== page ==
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RESEARCH PAPERS

The Effect of Crack Length Unevenness on Stress Intensity Factors Due to Autofrettage in Thick-Walled Cylinders

[+] Author and Article Information
M. Perl, D. Alperowitz

Pearlstone Center for Aeronautical Engineering Studies, Department of Mechanical Engineering, Ben-Gurion University of the Negev, P.O. Box 653, Beer-Sheva 84105, Israel

J. Pressure Vessel Technol 119(3), 274-278 (Aug 01, 1997) (5 pages) doi:10.1115/1.2842304 History: Received January 03, 1996; Revised January 08, 1997; Online February 11, 2008

Abstract

The effect of crack length unevenness on the mode I stress intensity factors (SIFs) for large uniform arrays of radial cracks of unequal depth in fully or partially autofrettaged thick-walled cylinders is investigated. The analysis is based on the previously proposed “two-crack-length level model.” Values for KIA —the SIF due to the compressive residual stress field—for various crack arrays bearing n 1 = n 2 = 2−512 cracks, a wide range of nondimensional crack lengths l1/a = 0.01−0.1, and numerous levels of autofrettage ε = 30−100 percent are evaluated by the finite element method for a cylinder of radii ratio of b/a = 2. The interaction range for different combinations of crack arrays and crack length is then determined. The obtained results show that the unevenness in the SIFs depends on all three parameters, i.e., the number of cracks in the array, the cracks’ lengths, and the level of autofrettage, while the interaction range between adjacent cracks is determined only by the relative length of the cracks and the density of the array.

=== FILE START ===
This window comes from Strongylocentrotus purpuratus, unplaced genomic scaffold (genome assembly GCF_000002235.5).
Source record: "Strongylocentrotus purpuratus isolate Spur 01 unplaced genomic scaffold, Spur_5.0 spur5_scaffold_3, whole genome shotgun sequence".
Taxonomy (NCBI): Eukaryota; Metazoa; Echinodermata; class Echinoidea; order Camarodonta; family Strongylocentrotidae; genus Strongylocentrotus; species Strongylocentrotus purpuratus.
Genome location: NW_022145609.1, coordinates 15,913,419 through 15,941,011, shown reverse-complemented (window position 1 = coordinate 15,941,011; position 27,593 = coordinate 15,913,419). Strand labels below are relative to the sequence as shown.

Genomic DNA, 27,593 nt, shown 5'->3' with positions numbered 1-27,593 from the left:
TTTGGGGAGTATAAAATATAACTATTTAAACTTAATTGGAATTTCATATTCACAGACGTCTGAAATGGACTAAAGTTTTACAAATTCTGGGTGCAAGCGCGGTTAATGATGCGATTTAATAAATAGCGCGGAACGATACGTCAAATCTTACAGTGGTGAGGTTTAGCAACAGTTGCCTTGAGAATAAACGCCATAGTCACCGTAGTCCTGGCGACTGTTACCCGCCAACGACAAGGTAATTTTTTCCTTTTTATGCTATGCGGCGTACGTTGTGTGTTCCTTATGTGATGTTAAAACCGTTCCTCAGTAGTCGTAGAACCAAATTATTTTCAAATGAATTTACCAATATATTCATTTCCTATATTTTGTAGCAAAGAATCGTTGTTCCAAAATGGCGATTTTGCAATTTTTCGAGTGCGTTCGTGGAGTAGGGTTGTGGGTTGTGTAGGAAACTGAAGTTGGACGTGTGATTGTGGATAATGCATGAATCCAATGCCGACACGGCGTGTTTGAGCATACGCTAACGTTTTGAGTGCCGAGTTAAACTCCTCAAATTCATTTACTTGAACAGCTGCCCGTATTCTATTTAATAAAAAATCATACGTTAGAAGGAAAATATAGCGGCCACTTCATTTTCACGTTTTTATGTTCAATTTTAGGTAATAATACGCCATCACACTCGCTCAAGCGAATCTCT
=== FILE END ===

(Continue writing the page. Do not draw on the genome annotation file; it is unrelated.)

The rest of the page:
Copyright © 1997 by The American Society of Mechanical Engineers
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